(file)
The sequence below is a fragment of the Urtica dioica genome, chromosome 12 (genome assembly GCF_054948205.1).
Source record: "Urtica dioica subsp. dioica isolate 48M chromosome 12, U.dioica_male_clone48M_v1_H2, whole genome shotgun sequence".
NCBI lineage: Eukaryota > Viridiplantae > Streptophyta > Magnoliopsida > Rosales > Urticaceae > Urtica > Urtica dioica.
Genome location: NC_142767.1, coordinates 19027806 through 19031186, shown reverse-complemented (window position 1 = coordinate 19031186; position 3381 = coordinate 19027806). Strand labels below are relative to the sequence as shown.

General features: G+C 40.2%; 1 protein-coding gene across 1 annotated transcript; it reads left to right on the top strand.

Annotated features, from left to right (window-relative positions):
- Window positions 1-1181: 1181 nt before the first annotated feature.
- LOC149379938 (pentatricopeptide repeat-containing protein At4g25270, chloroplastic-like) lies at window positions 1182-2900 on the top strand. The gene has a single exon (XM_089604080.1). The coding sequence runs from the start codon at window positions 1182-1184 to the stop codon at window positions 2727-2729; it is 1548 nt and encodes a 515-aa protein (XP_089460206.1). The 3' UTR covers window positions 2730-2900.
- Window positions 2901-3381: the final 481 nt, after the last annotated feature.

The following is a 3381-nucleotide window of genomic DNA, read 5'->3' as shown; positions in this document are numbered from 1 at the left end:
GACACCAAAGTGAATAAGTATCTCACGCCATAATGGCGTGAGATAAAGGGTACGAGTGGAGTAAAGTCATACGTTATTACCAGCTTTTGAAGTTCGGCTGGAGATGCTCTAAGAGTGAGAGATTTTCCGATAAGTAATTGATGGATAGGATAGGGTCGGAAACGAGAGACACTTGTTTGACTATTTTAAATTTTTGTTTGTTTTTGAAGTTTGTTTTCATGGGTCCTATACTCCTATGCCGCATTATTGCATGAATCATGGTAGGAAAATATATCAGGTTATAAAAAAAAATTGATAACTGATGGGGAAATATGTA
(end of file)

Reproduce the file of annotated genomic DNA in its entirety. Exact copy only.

The sequence below is a fragment of the Urtica dioica genome, chromosome 12 (genome assembly GCF_054948205.1).
Source record: "Urtica dioica subsp. dioica isolate 48M chromosome 12, U.dioica_male_clone48M_v1_H2, whole genome shotgun sequence".
NCBI lineage: Eukaryota > Viridiplantae > Streptophyta > Magnoliopsida > Rosales > Urticaceae > Urtica > Urtica dioica.
Genome location: NC_142767.1, coordinates 19027806 through 19031186, shown reverse-complemented (window position 1 = coordinate 19031186; position 3381 = coordinate 19027806). Strand labels below are relative to the sequence as shown.

General features: G+C 40.2%; 1 protein-coding gene across 1 annotated transcript; it reads left to right on the top strand.

Annotated features, from left to right (window-relative positions):
- Window positions 1-1181: 1181 nt before the first annotated feature.
- LOC149379938 (pentatricopeptide repeat-containing protein At4g25270, chloroplastic-like) lies at window positions 1182-2900 on the top strand. The gene has a single exon (XM_089604080.1). The coding sequence runs from the start codon at window positions 1182-1184 to the stop codon at window positions 2727-2729; it is 1548 nt and encodes a 515-aa protein (XP_089460206.1). The 3' UTR covers window positions 2730-2900.
- Window positions 2901-3381: the final 481 nt, after the last annotated feature.

The following is a 3381-nucleotide window of genomic DNA, read 5'->3' as shown; positions in this document are numbered from 1 at the left end:
GACACCAAAGTGAATAAGTATCTCACGCCATAATGGCGTGAGATAAAGGGTACGAGTGGAGTAAAGTCATACGTTATTACCAGCTTTTGAAGTTCGGCTGGAGATGCTCTAAGAGTGAGAGATTTTCCGATAAGTAATTGATGGATAGGATAGGGTCGGAAACGAGAGACACTTGTTTGACTATTTTAAATTTTTGTTTGTTTTTGAAGTTTGTTTTCATGGGTCCTATACTCCTATGCCGCATTATTGCATGAATCATGGTAGGAAAATATATCAGGTTATAAAAAAAAATTGATAACTGATGGGGAAATATGTA